You must not eat anything for six hours before your operation but you can drink water until two hours before you go to the operating theatre. You will be told the planned time of your operation and when you must stop eating and drinking either in the letter you received before coming into hospital or by the nurses. The time of your operation may change and if this happens, perhaps because of an emergency, the nurses will tell you.

The nurses will go through a checklist with you on the morning of your operation to make sure everything needed has been done.

You must remove all make-up and nail varnish, and all jewellery except your wedding ring (this can be taped on your finger). You will also need to remove dentures, glasses and contact lenses but this can be done in the anaesthetic room if you prefer. They can be handed to the nurse to take back to the ward. In the hour before your operation, the theatre will call the ward to ask the nurses to make sure you are ready for surgery. You will be asked to empty your bladder, put on a theatre gown and get into bed.

Your nurse and a porter will take you to theatre on your bed. Once there you will be transferred on to a theatre trolley and taken into the anaesthetic room. You will be given your general anaesthetic before being transferred to the theatre.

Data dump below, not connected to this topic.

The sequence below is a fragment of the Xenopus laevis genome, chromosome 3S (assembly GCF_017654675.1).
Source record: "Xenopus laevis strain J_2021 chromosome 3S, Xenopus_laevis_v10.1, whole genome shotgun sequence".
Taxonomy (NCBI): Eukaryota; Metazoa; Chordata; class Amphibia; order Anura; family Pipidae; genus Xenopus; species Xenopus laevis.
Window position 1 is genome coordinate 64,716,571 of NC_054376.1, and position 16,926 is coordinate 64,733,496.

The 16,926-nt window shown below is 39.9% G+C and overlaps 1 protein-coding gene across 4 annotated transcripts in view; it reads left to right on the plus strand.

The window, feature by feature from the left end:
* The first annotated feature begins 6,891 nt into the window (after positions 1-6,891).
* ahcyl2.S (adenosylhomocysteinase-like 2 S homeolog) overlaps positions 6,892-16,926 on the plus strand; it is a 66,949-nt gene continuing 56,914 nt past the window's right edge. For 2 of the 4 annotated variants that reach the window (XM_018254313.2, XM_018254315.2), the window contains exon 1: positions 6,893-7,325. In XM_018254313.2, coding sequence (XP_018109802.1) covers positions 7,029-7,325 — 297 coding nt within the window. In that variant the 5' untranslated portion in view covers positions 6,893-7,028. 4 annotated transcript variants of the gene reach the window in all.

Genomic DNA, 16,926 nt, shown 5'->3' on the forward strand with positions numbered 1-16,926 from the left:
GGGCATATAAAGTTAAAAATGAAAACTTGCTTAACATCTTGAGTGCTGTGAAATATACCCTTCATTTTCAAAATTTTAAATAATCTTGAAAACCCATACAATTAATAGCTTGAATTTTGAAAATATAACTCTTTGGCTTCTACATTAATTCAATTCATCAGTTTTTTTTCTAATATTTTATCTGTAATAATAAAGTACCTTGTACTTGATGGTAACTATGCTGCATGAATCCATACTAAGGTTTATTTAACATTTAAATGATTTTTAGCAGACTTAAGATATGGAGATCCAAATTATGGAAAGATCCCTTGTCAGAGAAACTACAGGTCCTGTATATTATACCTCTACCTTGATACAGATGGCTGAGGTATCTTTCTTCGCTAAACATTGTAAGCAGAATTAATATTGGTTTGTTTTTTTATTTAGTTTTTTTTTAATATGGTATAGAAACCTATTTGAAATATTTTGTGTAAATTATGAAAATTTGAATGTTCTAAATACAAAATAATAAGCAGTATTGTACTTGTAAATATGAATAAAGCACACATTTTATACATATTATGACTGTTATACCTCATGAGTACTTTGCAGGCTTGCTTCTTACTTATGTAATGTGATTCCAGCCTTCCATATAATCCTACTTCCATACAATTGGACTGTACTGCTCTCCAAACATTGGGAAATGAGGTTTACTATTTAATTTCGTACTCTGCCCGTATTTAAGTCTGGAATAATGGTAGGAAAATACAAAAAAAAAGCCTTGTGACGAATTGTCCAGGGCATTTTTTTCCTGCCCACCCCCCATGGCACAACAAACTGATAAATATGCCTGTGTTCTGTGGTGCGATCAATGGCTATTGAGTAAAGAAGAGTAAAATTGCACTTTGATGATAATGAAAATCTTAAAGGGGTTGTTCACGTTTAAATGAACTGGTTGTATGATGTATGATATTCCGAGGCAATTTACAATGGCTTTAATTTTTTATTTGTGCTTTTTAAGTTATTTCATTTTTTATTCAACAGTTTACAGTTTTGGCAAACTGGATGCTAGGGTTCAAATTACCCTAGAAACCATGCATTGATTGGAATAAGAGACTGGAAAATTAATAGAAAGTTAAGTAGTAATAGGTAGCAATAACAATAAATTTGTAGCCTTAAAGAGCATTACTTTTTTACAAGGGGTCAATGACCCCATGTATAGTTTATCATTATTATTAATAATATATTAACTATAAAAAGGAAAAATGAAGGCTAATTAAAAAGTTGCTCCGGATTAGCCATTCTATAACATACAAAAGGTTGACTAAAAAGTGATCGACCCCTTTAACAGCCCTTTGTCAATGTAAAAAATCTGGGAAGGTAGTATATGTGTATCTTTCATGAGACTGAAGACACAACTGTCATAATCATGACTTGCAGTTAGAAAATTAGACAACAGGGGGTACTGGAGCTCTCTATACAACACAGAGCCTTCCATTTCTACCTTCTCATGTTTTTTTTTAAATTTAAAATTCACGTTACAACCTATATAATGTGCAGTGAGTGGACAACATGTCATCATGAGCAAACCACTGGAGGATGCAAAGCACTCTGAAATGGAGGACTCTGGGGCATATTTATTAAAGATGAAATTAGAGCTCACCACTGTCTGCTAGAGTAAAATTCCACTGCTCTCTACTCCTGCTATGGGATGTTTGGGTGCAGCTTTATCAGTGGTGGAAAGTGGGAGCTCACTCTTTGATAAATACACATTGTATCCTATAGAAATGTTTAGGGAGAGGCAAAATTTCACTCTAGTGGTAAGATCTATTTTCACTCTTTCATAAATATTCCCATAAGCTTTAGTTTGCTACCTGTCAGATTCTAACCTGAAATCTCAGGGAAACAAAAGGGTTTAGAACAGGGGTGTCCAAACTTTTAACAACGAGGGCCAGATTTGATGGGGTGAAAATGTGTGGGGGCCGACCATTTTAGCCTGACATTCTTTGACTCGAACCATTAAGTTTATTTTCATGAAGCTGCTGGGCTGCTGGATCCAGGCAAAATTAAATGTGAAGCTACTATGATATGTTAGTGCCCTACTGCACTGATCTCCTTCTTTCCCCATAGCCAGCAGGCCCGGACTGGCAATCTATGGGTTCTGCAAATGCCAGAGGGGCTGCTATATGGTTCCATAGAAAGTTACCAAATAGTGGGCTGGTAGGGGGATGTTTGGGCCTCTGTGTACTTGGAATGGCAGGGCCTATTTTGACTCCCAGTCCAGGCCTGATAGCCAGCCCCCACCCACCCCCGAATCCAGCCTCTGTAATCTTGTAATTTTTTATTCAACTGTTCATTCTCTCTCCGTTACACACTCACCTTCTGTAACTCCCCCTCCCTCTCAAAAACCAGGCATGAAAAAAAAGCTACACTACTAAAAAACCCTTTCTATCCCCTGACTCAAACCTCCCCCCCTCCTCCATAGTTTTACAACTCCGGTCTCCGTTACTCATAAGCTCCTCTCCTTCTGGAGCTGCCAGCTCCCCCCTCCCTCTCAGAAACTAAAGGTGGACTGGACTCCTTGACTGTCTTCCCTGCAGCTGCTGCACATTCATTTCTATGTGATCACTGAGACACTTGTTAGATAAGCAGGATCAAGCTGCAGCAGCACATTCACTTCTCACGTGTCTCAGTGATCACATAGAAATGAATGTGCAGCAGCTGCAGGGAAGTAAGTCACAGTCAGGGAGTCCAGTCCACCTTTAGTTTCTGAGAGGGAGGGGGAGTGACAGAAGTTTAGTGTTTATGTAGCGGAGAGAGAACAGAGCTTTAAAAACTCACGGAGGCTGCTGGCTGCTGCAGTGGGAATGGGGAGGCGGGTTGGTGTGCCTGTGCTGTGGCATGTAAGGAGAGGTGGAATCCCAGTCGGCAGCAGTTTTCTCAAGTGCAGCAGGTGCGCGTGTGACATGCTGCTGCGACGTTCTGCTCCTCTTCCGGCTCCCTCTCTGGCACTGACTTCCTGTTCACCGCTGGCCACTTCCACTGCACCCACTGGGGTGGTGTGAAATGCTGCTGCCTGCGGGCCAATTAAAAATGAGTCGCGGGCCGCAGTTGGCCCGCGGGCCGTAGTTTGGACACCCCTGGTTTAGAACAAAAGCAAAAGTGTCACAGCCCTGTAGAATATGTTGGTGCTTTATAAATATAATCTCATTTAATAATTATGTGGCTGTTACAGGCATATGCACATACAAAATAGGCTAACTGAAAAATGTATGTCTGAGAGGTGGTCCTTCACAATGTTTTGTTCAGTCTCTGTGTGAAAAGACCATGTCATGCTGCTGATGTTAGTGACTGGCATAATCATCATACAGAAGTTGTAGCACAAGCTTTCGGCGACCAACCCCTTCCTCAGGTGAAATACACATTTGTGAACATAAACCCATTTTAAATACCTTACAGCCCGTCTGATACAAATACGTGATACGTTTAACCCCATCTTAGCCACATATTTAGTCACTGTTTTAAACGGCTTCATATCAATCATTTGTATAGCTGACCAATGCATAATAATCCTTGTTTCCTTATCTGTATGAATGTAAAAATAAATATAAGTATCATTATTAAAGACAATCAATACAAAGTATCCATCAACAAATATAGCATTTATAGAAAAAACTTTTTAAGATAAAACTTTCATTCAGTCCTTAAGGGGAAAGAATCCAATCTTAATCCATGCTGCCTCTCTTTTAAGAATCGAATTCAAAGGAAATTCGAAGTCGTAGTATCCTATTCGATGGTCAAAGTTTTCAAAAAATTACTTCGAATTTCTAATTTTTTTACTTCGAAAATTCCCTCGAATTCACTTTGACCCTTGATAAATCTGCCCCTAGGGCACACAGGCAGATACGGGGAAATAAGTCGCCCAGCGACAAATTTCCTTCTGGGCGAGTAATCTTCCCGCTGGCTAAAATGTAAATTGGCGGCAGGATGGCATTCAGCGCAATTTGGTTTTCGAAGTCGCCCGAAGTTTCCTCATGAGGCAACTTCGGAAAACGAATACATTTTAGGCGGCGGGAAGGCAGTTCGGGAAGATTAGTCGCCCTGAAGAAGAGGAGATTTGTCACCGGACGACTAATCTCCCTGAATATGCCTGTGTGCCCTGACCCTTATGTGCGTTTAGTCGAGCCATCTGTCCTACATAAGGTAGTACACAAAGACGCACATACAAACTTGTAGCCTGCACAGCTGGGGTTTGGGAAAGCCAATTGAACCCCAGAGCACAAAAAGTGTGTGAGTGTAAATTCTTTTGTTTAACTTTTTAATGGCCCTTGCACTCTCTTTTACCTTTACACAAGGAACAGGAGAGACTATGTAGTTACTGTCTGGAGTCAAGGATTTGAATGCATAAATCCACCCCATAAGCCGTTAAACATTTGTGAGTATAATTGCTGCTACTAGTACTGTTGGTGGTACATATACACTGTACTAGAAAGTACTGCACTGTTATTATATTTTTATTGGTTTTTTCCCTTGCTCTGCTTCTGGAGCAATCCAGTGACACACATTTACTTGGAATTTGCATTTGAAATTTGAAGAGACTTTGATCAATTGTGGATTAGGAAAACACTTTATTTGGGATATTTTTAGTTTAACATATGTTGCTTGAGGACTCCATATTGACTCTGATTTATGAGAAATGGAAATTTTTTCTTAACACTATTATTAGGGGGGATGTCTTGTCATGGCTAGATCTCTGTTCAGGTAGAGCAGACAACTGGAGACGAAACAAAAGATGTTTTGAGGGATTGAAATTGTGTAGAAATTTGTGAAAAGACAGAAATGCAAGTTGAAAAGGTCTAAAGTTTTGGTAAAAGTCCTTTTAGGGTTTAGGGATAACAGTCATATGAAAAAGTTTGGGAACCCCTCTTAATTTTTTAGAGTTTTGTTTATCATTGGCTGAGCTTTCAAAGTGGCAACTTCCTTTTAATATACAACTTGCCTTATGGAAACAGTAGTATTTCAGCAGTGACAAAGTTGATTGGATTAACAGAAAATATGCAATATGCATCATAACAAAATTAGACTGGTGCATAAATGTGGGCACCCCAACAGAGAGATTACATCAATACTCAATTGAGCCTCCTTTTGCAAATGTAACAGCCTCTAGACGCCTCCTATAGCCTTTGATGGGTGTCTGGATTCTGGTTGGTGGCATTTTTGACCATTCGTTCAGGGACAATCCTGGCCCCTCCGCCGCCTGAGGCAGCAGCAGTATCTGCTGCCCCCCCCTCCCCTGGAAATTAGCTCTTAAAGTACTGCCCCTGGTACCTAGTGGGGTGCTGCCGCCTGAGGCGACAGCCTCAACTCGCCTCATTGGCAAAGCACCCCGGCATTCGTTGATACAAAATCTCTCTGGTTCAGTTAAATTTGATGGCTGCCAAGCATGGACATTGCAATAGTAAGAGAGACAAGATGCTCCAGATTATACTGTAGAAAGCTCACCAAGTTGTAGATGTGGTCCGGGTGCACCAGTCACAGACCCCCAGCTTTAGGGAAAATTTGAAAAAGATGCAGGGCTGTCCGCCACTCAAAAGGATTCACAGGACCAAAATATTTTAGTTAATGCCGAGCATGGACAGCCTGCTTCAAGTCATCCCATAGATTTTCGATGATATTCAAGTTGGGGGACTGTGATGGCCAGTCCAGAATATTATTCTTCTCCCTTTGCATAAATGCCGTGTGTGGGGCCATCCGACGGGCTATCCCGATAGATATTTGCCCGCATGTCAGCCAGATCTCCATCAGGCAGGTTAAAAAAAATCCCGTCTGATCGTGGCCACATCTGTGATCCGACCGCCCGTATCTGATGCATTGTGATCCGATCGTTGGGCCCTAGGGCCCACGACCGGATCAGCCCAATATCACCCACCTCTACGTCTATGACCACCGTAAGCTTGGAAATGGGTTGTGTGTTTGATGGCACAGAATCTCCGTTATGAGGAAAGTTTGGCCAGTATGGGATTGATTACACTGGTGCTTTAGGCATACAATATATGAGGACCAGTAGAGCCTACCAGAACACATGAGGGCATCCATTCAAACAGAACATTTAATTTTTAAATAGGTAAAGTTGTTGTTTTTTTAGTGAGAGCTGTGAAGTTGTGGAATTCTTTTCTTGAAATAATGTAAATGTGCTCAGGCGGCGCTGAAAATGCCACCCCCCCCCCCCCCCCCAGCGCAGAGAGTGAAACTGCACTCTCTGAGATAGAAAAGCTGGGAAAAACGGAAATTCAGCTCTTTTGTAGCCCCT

Immediately after your operation

When you wake up from your operation, you will be in the recovery unit next to the theatre. The staff will watch you closely and take your pulse and blood pressure regularly. They will make sure that any pain is well controlled. When your condition is stable, a nurse will take you back to the ward and the nurses there will continue to check your observations.

After the operation you may have several attachments such as, an oxygen mask, a chest drain and intravenous fluids or medicines.

Oxygen: You will be given oxygen through a mask. This is to help your lungs get enough oxygen into your blood and also to help to remove the anaesthetic gases. The length of time people need oxygen varies and your nurse will tell you how long you will receive it. To increase your oxygen levels and to reduce the risk of a chest infection, you will be encouraged to do deep breathing exercises.